Badberg v. BadbergAnnotate this Case
229 N.W.2d 552 (1975)
193 Neb. 844
Betty E. BADBERG, Appellant, v. Melvin C. BADBERG, Appellee.
Supreme Court of Nebraska.
May 22, 1975.
*553 Perry, Perry, Witthoff & Guthery, Lincoln, for appellant.
Bauer, Galter & Geier, David M. Geier, Lincoln, for appellee.
Heard before WHITE, C. J., and SPENCER, BOSLAUGH, McCOWN, NEWTON, CLINTON, and BRODKEY, JJ.
This is a divorce action. All questions raised deal with the propriety of the division of property, the amount of the alimony award, and attorneys' fees. We affirm.
Betty E. Badberg, petitioner and appellant, and Melvin C. Badberg, respondent and appellee, were married December 22, 1946. At the time of the hearing Betty was 53 years of age and Melvin was 50. During the course of their marriage they adopted two children. Diane Badberg, who was 12 years old at the time of the divorce, was the only child living with petitioner and affected by the decree. The major asset of the parties was the family home which was purchased in April 1973, and is subject to a mortgage of $6,500. Petitioner's appraiser set $35,000 as its fair market value.
The custody of the minor child of the parties was awarded to the petitioner, subject to respondent's right of reasonable visitation. Child support was awarded to petitioner in the sum of $150 per month, continuing until the child reaches the age of majority, dies, or becomes emancipated. Respondent was ordered to pay petitioner alimony in the sum of $150 per month, commencing *554 on the 1st day of September 1974, and continuing for a period of 60 months, or a total of $9,000. The real estate was awarded to the petitioner, subject to the mortgage. In equalizing the property distribution, judgment was entered against petitioner in favor of respondent in the sum of $14,000. This is approximately one-half of the equity of $28,500. This judgment is not to be enforceable until 6 months after the sale of the real estate, or 6 months after the date the minor child reaches her majority, whichever date occurs first. Said judgment is not to bear interest until the date provided for enforcement.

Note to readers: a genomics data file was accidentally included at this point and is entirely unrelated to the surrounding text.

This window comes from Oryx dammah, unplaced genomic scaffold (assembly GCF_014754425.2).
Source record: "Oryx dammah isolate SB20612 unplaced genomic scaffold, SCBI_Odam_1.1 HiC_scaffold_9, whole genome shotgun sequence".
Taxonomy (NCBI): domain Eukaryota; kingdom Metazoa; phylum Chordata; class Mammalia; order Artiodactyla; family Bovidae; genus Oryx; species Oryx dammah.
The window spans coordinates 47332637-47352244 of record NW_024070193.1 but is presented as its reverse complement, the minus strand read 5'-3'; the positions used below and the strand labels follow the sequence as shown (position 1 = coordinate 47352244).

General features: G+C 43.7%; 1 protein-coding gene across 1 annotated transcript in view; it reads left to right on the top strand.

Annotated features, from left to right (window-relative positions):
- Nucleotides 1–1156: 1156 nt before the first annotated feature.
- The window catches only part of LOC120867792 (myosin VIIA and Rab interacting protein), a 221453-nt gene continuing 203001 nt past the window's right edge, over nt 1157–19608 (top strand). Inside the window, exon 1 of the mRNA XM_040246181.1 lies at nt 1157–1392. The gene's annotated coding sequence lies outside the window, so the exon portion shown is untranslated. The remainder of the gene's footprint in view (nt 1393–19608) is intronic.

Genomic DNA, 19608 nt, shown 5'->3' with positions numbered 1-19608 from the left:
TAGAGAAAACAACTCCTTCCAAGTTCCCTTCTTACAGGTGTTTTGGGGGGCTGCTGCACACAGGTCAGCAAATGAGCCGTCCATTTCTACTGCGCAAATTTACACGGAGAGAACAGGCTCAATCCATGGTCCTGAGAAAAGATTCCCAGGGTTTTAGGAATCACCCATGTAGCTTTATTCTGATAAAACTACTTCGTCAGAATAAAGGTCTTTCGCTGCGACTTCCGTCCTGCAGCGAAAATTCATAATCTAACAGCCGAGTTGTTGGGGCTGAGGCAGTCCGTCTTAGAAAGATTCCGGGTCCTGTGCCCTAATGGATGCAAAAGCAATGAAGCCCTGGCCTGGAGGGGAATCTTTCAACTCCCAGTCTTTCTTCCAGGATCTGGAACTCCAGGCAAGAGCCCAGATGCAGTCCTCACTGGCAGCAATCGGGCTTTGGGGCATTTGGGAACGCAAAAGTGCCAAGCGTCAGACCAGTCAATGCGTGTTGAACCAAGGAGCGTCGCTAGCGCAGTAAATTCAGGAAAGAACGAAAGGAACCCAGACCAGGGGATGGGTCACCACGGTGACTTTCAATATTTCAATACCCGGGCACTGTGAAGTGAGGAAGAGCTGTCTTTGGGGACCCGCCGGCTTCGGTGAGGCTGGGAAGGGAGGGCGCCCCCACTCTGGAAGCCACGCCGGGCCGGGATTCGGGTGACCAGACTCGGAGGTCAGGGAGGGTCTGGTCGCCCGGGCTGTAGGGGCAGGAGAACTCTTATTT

Petitioner was further awarded the household furnishings, appliances, and fixtures located in the residence, except for some specific items awarded to respondent. Petitioner received property valued at approximately $17,000 above indebtedness. Respondent received property valued at approximately $18,000, counting the $14,000 judgment and the present value of his pension fund. No purpose will be served by further detailing the distribution of the personal property. Suffice it to note that all things considered the distribution was approximately equal.
In the matter of the distribution of the property, the petitioner takes exception to the awarding of a judgment against her in favor of the respondent in the amount of $14,000. It is apparent that the trial court was attempting to divide the equity in the property approximately equal and at the same time to give petitioner the option of living in the property until the minor child reached her majority. This appears to us to be a very equitable solution of a difficult matter.